The interest in sustainable patterns of production and consumption has
been growing for over a decade, since the Brundtland Commission presented
its report titled "Our Common Future" in 1987. The situation of the environment
today - over six billion inhabitants on earth and a growing industrial
activity world-wide -makes it increasingly evident that our current way
of life is not sustainable.
A major contribution of society’s negative impact on the environment is
related to industrial products and the processes during their life cycle,
from raw materials extraction over manufacturing, transport, use to final
disposal. Therefore, efforts focus on attempts to integrate environmental
aspects into the whole process of product development and design. They
often involve established tools and methods for environmental evaluation,
such as formal Life Cycle Assessment (LCA). These tools and methods are,
however, often relatively complicated and require more time, data and
specific expertise in the field than designers usually possess. Furthermore,
the detailed information required for an LCA are not available in the
early stages of the product development process, where crucial decisions
are made, such as the decision upon materials and manufacturing processes.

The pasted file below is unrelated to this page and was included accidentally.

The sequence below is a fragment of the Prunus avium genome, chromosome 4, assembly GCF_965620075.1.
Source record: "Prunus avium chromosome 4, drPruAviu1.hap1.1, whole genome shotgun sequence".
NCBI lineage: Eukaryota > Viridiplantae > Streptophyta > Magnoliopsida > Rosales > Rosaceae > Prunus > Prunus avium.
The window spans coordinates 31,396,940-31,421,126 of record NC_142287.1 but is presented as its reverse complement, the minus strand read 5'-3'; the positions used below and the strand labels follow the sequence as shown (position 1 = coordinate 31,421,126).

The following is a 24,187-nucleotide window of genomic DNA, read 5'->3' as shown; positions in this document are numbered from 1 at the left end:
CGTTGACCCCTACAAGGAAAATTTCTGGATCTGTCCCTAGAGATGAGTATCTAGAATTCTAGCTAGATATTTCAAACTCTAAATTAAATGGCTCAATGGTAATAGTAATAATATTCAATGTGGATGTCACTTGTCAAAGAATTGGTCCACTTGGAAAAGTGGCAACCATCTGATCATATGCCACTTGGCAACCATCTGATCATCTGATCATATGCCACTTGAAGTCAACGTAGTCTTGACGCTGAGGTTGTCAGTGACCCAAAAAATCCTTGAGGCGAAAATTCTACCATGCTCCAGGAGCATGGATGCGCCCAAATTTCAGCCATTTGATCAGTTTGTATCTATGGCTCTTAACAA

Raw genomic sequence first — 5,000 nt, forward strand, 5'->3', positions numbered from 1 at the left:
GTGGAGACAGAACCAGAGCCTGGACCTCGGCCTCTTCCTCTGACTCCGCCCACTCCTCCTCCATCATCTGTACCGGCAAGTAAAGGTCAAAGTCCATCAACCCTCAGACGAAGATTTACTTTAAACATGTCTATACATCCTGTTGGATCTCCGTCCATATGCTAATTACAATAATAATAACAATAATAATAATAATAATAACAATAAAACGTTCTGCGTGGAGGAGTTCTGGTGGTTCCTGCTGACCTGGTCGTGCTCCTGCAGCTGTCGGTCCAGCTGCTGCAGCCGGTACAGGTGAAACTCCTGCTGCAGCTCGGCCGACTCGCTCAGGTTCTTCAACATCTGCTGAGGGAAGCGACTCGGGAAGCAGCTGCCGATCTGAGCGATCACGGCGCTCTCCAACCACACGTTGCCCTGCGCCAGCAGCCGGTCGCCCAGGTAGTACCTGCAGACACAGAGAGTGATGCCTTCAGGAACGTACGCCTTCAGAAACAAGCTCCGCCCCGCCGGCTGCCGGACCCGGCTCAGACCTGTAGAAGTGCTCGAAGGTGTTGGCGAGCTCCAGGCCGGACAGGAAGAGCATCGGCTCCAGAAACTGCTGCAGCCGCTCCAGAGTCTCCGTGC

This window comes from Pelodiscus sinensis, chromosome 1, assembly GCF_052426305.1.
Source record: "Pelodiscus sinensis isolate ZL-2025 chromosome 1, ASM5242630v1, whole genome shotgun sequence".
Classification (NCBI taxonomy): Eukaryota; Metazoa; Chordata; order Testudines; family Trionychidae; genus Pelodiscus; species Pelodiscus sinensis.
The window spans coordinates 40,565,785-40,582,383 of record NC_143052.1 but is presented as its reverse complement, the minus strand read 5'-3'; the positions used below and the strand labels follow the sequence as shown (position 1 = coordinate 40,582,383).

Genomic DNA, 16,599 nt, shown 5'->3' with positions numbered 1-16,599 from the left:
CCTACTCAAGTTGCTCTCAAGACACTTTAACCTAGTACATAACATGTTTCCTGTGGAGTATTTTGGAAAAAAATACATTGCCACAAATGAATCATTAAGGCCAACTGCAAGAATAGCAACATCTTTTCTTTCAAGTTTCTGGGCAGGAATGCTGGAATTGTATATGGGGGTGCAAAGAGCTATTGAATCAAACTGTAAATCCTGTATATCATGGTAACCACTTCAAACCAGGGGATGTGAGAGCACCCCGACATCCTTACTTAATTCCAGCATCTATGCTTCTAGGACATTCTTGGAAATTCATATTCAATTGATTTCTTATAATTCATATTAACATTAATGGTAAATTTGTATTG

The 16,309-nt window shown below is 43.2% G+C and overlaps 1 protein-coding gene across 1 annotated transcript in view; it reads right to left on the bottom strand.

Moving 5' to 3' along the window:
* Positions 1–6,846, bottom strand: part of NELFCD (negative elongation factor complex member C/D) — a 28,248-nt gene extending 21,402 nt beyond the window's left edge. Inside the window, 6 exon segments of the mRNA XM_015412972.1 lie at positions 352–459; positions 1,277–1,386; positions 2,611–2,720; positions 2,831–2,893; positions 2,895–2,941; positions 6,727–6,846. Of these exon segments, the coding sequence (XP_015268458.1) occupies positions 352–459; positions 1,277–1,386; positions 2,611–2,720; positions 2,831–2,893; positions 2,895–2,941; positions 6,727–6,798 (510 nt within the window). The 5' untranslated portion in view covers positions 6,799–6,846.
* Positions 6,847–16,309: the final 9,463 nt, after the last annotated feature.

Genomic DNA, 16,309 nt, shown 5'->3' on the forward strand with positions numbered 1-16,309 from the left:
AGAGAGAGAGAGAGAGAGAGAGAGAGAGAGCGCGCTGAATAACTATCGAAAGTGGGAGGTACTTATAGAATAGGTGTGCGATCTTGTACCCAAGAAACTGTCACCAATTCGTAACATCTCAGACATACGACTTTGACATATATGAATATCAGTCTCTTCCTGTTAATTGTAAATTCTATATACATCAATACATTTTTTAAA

It is, therefore, a major challenge to develop tools and methods, which
support the environmentally conscious selection of materials and processes
while requiring only relatively little time and knowledge in the field
of environmental evaluation and only approximate information about the
product and its life cycle.
This dissertation addresses this challenge in presenting a method, which
is tailored to these requirements of designers - the Oil Point Method
(OPM). In providing environmental key information and confining itself
to three essential assessment steps, the method enables rough environmental
evaluations and supports in this way material- and process-related decision-making
in the early stages of design.
In its overall structure, the Oil Point Method is related to Life Cycle
Assessment - except for two main differences: the method considers exclusively
primary energy relationships and it utilises material and process-specific
indicators for the calculations.
The validation of the method is accomplished by means of five case studies,
where results obtained with the OPM are compared to results obtained with
two established methods for environmental evaluation: A formal LCA method
and another indicator-based method.
A set of data for applying the method is presented including over 70 materials
in pure or semi-finished form, over 20 manufacturing processes and some
20 other life cycle processes.
Other contributions of this research comprise an analysis of the current
research in environmental evaluation and in environmental product development,
a classification of tools and methods for environmental assessment in
design and the identification of missing links between existing methods
for environmental evaluation and their application in material and process
selection in product development.
The project period was 1997 - 2000
Supervisors were Torben
Lenau and Leo Alting